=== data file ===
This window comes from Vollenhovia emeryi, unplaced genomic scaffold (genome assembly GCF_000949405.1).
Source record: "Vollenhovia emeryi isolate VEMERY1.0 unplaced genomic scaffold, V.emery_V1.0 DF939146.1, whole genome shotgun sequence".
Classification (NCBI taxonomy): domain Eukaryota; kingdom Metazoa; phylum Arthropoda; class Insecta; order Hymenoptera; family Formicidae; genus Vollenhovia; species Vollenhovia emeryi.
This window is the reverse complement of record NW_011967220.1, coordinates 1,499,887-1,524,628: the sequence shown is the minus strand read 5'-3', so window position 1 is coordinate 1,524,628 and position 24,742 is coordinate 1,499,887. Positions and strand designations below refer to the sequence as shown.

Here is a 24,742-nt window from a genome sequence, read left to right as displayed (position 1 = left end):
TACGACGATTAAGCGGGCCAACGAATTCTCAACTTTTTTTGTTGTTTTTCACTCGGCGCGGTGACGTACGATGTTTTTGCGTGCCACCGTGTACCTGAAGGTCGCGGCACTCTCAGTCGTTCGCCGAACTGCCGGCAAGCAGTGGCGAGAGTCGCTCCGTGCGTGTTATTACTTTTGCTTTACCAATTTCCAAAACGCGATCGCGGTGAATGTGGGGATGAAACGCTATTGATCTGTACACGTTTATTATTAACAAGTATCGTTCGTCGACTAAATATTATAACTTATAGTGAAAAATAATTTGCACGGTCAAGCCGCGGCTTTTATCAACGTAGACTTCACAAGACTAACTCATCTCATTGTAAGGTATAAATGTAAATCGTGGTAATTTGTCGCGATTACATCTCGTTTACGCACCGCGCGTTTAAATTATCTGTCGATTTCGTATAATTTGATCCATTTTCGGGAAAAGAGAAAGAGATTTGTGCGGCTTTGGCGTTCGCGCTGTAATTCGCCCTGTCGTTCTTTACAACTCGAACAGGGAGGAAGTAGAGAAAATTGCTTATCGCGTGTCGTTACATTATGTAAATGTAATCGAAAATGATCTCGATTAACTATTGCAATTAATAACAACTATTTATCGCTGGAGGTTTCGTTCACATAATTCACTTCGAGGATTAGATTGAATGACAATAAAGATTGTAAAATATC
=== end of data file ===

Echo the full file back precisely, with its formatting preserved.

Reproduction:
This window comes from Vollenhovia emeryi, unplaced genomic scaffold (genome assembly GCF_000949405.1).
Source record: "Vollenhovia emeryi isolate VEMERY1.0 unplaced genomic scaffold, V.emery_V1.0 DF939146.1, whole genome shotgun sequence".
Classification (NCBI taxonomy): domain Eukaryota; kingdom Metazoa; phylum Arthropoda; class Insecta; order Hymenoptera; family Formicidae; genus Vollenhovia; species Vollenhovia emeryi.
This window is the reverse complement of record NW_011967220.1, coordinates 1,499,887-1,524,628: the sequence shown is the minus strand read 5'-3', so window position 1 is coordinate 1,524,628 and position 24,742 is coordinate 1,499,887. Positions and strand designations below refer to the sequence as shown.

Here is a 24,742-nt window from a genome sequence, read left to right as displayed (position 1 = left end):
TACGACGATTAAGCGGGCCAACGAATTCTCAACTTTTTTTGTTGTTTTTCACTCGGCGCGGTGACGTACGATGTTTTTGCGTGCCACCGTGTACCTGAAGGTCGCGGCACTCTCAGTCGTTCGCCGAACTGCCGGCAAGCAGTGGCGAGAGTCGCTCCGTGCGTGTTATTACTTTTGCTTTACCAATTTCCAAAACGCGATCGCGGTGAATGTGGGGATGAAACGCTATTGATCTGTACACGTTTATTATTAACAAGTATCGTTCGTCGACTAAATATTATAACTTATAGTGAAAAATAATTTGCACGGTCAAGCCGCGGCTTTTATCAACGTAGACTTCACAAGACTAACTCATCTCATTGTAAGGTATAAATGTAAATCGTGGTAATTTGTCGCGATTACATCTCGTTTACGCACCGCGCGTTTAAATTATCTGTCGATTTCGTATAATTTGATCCATTTTCGGGAAAAGAGAAAGAGATTTGTGCGGCTTTGGCGTTCGCGCTGTAATTCGCCCTGTCGTTCTTTACAACTCGAACAGGGAGGAAGTAGAGAAAATTGCTTATCGCGTGTCGTTACATTATGTAAATGTAATCGAAAATGATCTCGATTAACTATTGCAATTAATAACAACTATTTATCGCTGGAGGTTTCGTTCACATAATTCACTTCGAGGATTAGATTGAATGACAATAAAGATTGTAAAATATC